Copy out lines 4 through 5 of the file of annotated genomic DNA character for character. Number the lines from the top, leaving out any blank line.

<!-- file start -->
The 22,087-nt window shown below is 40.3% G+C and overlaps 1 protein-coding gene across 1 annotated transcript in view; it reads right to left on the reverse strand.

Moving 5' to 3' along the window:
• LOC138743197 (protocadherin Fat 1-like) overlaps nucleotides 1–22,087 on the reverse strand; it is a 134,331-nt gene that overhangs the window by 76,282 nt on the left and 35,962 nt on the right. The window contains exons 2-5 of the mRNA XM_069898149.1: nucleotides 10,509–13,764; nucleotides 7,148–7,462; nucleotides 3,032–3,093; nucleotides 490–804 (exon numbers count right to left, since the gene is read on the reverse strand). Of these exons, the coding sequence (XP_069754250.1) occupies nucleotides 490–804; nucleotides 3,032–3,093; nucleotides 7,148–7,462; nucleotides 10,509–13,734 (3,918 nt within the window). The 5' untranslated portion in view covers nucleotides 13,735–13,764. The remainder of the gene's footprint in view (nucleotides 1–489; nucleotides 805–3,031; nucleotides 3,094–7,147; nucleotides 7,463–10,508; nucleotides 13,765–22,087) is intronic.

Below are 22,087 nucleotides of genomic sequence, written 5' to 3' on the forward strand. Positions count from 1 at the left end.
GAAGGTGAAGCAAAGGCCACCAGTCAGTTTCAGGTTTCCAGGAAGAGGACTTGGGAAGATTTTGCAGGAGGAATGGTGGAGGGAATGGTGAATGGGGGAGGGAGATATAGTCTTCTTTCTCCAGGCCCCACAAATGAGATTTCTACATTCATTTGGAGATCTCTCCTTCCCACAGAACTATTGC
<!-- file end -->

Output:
Below are 22,087 nucleotides of genomic sequence, written 5' to 3' on the forward strand. Positions count from 1 at the left end.
GAAGGTGAAGCAAAGGCCACCAGTCAGTTTCAGGTTTCCAGGAAGAGGACTTGGGAAGATTTTGCAGGAGGAATGGTGGAGGGAATGGTGAATGGGGGAGGGAGATATAGTCTTCTTTCTCCAGGCCCCACAAATGAGATTTCTACATTCATTTGGAGATCTCTCCTTCCCACAGAACTATTGC